Reflection on daily Lectionary readings

Bruce Marold of Trinity Bethlehem, maroldbw@verizon.net, has written comments and reflections on daily Lectionary readings for over 4 years, on and off, from before he started at the seminary. He discontinued them sometime in 2013. His faithful conscience, Mithril, the theological cat – don't let the cat get you, it's worth continuing on – insists that since we are now at the beginning of a new year, that he resume this practice.

He does the New Testament reading for each of the seven days, plus the Gospel for Sunday. Depending on how that works, he may replace the Sunday epistle reading with the psalm for the week, and do the Gospel on Sunday. These reflections appear daily on Mithril's Facebook page, accompanied by an image suggested by the text.

These are reflections, as they are less commentary and far more personal reaction to the reading, and anything from our culture, from ancient days to today, is fair game. When he started this, in 2009, he would pore over thick commentaries to get something readers may not have encountered. Now, he's burning that bridge and relying on his impressions, hoping that they may spark reflective impressions of your own.


Calculating God, by Bill Lewellis

Calculating God
The root of Christian living: Be who you are

Bill Lewellis
The Morning Call, May 17, 2014

My son Matt makes me wonder what I'm missing by disinterest in science fiction and fantasy literature. I try occasionally to discover what that might be.

I stayed recently with a 2000 Robert Sawyer science fiction novel, Calculating God, because part of it surfaced my bias that theology, specifically moral theology in this instance, is more art than science. More intuitive than analytical and deductive.

So much of what is right and wrong is difficult to determine. That’s from the book, but it’s also the experience of many who try to live good lives and do good in the process.

In Calculating God, an extra-terrestrial, Hollus, who believes in God, told a Canadian paleontologist, Thomas Jericho, who does not, about the extra-terrestrial Wreeds whom math confounds just as "philosophical questions about the meaning of life, ethics and morality confound us.”

Though we have an intuitive sense of right and wrong, Hollus said, every theory of morality we come up with fails because we tend toward reducing morality to logic. Mathematical morality. The longer we live, experience suggests we can’t.  

“We attempt to apply mathematics –– something we are good at –– to ethics, something we are not good at,” Hollus tells Jericho. Such attempts always fail us. Intuitive morality, the more complex the question, defies mathematical logic.

I have written sermons and columns for some 50 years. Lately, I’ve focused on those who take their doubts more seriously than themselves, who find comfort, not anxiety, in questions.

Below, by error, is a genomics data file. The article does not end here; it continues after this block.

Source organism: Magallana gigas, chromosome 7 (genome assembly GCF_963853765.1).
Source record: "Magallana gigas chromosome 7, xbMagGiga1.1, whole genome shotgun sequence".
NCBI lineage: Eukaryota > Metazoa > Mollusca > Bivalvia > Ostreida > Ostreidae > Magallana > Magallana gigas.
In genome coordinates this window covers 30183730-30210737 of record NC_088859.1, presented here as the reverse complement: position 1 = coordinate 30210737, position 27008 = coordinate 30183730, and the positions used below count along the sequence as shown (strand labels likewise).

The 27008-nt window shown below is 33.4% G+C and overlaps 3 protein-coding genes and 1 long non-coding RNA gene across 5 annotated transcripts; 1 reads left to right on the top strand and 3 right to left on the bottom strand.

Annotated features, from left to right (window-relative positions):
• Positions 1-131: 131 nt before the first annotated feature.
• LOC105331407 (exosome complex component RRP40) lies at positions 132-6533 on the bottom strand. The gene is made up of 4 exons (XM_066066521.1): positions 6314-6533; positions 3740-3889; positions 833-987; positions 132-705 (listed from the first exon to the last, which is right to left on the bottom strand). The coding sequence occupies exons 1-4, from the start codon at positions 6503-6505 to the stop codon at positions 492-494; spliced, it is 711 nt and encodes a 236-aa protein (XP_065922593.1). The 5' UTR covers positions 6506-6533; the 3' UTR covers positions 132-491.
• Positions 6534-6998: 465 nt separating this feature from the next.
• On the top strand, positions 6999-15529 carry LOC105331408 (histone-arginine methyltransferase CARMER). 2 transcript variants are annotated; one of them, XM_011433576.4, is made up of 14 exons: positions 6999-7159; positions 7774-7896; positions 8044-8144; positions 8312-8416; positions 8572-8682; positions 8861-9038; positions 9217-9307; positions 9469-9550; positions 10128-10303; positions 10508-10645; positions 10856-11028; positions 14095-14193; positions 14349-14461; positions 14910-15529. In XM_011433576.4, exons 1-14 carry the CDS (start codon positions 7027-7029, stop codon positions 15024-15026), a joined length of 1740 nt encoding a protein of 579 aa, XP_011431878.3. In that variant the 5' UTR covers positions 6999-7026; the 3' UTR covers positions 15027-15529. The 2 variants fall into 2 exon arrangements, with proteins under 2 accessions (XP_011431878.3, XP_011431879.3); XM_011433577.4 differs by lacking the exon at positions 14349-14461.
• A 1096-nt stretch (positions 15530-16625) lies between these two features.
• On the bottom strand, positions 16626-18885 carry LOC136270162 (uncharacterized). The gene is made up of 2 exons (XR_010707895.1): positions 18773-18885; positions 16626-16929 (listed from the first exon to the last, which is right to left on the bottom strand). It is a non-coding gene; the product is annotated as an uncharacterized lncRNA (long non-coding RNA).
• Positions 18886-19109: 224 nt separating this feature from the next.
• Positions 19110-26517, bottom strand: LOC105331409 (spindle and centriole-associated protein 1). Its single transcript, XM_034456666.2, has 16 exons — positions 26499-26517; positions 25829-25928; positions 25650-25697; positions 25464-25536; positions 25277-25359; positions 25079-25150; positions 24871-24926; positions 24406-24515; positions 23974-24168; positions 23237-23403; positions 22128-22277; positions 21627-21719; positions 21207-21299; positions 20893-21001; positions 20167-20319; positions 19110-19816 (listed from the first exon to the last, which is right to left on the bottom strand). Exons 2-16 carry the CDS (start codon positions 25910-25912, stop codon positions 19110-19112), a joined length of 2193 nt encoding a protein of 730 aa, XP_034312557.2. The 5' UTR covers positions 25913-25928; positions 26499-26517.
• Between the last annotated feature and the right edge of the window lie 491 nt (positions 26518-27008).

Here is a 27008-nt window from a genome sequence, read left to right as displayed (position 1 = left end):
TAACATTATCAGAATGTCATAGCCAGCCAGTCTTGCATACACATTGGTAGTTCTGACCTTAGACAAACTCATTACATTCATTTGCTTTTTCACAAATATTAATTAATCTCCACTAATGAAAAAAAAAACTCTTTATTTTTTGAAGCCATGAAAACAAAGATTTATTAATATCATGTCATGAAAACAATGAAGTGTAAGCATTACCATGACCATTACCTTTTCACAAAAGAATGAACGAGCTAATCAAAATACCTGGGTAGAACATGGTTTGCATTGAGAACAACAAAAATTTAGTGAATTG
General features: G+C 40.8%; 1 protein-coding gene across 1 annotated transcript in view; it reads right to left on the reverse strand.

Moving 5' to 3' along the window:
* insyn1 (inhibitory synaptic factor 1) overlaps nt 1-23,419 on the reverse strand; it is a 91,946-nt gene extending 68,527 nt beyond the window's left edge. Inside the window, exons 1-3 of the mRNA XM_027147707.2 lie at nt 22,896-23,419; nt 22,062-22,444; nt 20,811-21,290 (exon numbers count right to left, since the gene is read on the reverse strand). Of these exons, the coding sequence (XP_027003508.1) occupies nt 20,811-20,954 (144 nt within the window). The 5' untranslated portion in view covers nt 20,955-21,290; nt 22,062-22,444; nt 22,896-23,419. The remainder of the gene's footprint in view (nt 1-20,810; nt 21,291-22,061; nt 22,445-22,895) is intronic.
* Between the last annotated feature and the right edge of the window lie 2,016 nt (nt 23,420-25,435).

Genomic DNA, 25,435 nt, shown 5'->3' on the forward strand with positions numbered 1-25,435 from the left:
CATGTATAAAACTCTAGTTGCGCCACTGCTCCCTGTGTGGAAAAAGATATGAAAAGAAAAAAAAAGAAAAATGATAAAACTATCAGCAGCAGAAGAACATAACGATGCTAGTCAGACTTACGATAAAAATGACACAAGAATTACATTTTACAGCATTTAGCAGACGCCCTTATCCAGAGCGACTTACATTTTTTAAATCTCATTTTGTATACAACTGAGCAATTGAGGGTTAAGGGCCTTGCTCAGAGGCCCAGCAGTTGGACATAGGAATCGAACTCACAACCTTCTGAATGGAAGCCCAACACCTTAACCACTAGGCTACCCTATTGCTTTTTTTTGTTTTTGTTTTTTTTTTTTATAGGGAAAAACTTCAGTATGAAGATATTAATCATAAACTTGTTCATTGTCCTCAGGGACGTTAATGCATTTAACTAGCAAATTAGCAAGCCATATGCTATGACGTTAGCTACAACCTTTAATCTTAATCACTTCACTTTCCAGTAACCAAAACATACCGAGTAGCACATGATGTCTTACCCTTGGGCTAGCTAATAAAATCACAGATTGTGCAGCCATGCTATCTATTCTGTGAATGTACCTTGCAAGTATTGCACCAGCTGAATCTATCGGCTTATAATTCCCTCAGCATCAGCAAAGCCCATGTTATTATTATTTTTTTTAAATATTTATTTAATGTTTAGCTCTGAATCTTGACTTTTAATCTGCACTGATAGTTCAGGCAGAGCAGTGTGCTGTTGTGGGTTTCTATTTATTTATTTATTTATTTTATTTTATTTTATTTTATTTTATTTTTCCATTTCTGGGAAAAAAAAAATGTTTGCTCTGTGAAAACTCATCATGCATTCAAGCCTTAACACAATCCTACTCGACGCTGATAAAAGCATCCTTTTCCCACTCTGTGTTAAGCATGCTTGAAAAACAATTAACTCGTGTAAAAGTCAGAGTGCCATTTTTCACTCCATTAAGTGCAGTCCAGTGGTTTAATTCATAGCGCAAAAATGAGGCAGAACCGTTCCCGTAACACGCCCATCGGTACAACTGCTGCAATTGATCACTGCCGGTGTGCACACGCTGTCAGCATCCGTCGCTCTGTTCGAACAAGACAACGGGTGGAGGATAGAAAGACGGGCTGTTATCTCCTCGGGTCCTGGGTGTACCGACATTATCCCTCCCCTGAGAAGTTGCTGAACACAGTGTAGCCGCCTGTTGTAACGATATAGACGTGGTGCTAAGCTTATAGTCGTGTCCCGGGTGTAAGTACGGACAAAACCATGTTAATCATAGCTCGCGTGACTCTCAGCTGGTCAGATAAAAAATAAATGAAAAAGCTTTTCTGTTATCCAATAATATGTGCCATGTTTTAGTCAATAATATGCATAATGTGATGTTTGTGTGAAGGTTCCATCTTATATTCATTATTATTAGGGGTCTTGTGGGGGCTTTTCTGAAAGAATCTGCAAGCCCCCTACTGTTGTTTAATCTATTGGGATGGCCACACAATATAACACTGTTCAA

I was fortunate to have teachers in the ‘60s who had one foot in classical theology which tended to be analytical and another in intuitive creativity where God is still speaking.

A German Jesuit, Father Joseph Fuchs, who taught at the Gregorian University in Rome, informed my first experience of truly Christian moral theology.

I was expecting to study the law… God’s law, church law, case studies. Math become morality.

I was primed for answers.

During the first few weeks of class, however, Josef Fuchs read and commented on passages from St. Paul’s letters. Hello, I thought. Was this the moral theology class? There’s someone here reading from the bible.

So at odds with my expectations, Josef Fuchs gleaned from St. Paul’s writings those passages where he says we have been changed, transformed, reborn. In Christ.

He suggested again and again that in that change, in that transformation, in that rebirth — in Christ — we discover the defining moment for Christian living: that the answer to “What must I do?” is contained in the question, “Who am I?” and that the Christian moral imperative is rooted not in law but in Jesus Christ and in the person I have become in Christ.

Paul often follows “You are a new creation,” Josef Fuchs pointed out, with “Therefore, BE (who you are)!” This sequence, Fuchs said, was Paul’s moral theology.” You are a new creation in Christ. You are mystery. Let the mystery unfold. Let the secret be told. Be reconciled. Be glad. Be thankful. Be compassionate. Be who you are. Be that new creation in Christ.

That, he suggested, was the heart of Christian morality: Jesus Christ and the new creation we have become in Christ. Josef Fuchs called it the Pauline Indicative-Imperative: You are a new creation in Christ. Therefore, be…

Yes, I do miss something crucial by disinterest in science fiction and fantasy literature. I miss that God touches our hearts and imaginations as much if not more than God reaches us through cold and artless logic. I miss the unlimited artful scope of intuition.